The richest woman in the world, L'Oreal cosmetics heiress Liliane Bettencourt, died at her home in France at the age of 94, her family announced Thursday. The cause of her death was not disclosed.
Bettencourt's daughter, Françoise Bettencourt Meyers, said in a written statement on Thursday that her mother "left peacefully" overnight in her home in Neuilly-sur-Seine, a chic Parisian suburb.
Liliane Bettencourt was the only child of Eugene Schueller, who founded L'Oreal in the early 20th century. Publicly traded L'Oreal is now the world's largest cosmetics company, valued at nearly $100 billion, and the Bettencourt family owns 33.3% of it while the Swiss food conglomerate Nestle owns a 23.3% stake.
Forbes magazine this year estimated Liliane Bettencourt's fortune to be worth $39.5 billion when it named her.
L'Oreal Chairman and CEO Jean-Paul Agon expressed "great admiration" for Bettencourt. Agon said she "always looked" after the company and its employees and "she has personally contributed greatly to its success for many years."
Bettencourt made headlines a few years ago when former French president Nicolas Sarkozy and political associates were accused of accepting illegal campaign donations from her. A court found in 2011 that she had suffered "mixed dementia" and "moderately severe" Alzheimer's disease since 2006 and that an entourage of friends and advisers had exploited her for years. Eight of 10 defendants in "L'affaire Bettencourt" received fines or jail time.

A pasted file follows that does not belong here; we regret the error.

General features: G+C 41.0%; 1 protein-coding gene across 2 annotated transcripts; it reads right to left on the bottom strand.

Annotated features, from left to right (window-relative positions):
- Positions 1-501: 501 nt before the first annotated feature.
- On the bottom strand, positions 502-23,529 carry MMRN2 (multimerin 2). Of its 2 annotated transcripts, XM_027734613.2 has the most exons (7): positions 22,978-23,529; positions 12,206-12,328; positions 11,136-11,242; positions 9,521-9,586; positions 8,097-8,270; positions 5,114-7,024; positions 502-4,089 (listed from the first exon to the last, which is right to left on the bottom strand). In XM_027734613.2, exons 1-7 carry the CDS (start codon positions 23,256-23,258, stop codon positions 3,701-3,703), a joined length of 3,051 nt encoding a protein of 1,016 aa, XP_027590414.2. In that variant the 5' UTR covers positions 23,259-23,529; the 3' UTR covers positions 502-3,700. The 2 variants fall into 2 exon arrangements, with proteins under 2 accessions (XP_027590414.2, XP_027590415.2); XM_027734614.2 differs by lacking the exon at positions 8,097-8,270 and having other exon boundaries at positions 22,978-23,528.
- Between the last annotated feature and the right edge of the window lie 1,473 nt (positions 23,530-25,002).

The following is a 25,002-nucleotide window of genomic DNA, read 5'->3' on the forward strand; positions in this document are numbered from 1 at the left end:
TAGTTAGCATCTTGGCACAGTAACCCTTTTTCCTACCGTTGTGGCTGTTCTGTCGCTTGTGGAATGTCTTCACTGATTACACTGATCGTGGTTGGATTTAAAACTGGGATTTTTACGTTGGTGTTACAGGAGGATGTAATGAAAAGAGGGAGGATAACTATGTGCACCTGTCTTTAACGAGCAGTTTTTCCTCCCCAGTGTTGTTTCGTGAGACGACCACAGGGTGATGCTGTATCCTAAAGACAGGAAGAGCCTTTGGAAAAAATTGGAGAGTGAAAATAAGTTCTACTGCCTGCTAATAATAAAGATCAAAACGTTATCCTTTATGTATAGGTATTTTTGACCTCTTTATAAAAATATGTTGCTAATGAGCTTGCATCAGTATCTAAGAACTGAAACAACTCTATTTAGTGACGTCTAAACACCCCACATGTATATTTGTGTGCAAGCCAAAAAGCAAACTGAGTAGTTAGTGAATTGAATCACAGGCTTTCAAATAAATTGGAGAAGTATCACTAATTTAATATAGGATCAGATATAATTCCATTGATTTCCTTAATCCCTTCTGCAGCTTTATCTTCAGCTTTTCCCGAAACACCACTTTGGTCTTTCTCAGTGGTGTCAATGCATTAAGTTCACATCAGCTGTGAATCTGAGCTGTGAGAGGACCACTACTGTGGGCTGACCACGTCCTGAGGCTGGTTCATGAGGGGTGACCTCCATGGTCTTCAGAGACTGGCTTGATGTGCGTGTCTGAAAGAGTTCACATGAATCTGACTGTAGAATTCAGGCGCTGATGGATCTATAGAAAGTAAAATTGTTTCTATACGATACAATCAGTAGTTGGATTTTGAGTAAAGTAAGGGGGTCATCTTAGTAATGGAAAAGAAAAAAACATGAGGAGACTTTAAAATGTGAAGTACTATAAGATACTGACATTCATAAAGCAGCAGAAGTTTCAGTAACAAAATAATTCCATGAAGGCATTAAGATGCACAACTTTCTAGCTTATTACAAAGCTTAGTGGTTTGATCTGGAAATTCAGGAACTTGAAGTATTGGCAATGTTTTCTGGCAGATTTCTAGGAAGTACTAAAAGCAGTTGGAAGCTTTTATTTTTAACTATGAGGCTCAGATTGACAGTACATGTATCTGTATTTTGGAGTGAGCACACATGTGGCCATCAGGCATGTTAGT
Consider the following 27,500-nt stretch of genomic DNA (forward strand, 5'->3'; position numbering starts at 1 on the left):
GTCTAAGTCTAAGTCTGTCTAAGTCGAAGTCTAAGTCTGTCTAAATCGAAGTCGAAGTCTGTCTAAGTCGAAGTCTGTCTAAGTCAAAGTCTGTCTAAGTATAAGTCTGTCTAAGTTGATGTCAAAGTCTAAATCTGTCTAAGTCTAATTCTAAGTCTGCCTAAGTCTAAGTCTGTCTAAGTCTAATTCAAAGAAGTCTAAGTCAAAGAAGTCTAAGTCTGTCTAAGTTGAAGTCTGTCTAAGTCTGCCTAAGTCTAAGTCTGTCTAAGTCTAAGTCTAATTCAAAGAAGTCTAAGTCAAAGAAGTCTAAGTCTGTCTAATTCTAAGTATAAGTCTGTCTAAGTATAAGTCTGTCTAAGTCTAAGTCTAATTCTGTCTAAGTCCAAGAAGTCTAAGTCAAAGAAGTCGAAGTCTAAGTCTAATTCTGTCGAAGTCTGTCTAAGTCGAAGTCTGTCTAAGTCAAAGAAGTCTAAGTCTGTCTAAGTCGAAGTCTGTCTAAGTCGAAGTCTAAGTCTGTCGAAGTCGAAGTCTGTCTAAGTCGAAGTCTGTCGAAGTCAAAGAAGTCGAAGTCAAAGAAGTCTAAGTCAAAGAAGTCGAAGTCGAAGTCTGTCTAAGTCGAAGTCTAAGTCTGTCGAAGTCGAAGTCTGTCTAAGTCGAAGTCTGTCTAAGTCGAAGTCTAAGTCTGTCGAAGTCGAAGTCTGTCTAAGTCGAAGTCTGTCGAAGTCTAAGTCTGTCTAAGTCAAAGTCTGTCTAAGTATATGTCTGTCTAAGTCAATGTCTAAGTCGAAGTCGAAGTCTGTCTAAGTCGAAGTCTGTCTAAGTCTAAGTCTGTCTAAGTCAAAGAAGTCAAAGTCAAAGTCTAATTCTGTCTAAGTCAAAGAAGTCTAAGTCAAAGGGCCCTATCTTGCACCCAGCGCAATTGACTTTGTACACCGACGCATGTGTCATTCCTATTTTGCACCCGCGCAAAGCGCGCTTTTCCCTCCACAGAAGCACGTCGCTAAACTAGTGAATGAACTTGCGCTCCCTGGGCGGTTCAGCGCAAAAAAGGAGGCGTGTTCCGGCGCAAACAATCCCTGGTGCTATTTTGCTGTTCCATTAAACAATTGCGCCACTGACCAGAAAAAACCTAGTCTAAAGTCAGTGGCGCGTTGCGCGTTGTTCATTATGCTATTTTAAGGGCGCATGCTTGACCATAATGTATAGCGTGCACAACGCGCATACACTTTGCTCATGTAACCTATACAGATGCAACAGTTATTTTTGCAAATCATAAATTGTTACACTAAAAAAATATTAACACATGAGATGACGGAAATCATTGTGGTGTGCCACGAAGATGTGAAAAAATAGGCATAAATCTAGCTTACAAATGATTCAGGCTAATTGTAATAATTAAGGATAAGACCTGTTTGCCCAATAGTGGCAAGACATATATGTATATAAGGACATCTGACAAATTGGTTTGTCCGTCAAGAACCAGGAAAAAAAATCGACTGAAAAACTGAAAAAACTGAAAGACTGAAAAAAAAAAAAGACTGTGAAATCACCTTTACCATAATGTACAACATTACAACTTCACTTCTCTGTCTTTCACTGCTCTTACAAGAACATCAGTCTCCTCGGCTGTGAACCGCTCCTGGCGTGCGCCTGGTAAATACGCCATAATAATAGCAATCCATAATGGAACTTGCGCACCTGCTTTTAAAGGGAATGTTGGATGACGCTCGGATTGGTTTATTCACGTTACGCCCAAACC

"She found herself at the mercy of men in whom she placed her confidence," Judge Denis Roucou said at the time.
Born in 1922 in Paris, she married French politician Andre Bettencourt at the age of 27. Her husband notably served as a minister at the end of the 1960s and beginning of the 1970s. He died in 2007.
Liliane Bettencourt inherited the L'Oreal fortune upon the death of her father in 1957. When the company went public six years later, she continued to own a majority stake.
As the world's leading beauty company, L'Oreal generated sales amounting to 25.8 billion euros in 2016 and employs 89,300 people worldwide, according to the company. Its many beauty brands -- beyond the original L'Oreal name -- include Lancome, The Body Shop, Kiehl's, Urban Decay, Garnier, Maybelline and Redken.
The "Bettencourt Affair" case, which has wound its way through French courts and newspapers for years, stemmed from a 2007 complaint filed by Bettencourt's daughter accusing one of her mother's closest friends, the photographer Francois-Marie Banier, of manipulating the elderly widow into giving him artwork and cash.
In 2015, a French court handed Banier a three-year prison sentence on charges of swindling millions of euros from Bettencourt by taking advantage of her weak mental state. The court acquitted a former ally of former President Nicolas Sarkozy in the case.
Sarkozy's former campaign treasurer, Eric Woerth, was acquitted on charges of "abuse of weakness" and taking donations from Bettencourt during the 2007 presidential election campaign.
Sarkozy himself was cleared in 2013 of preliminary charges.
Bettencourt is survived by her daughter, Francoise, who was born in 1953.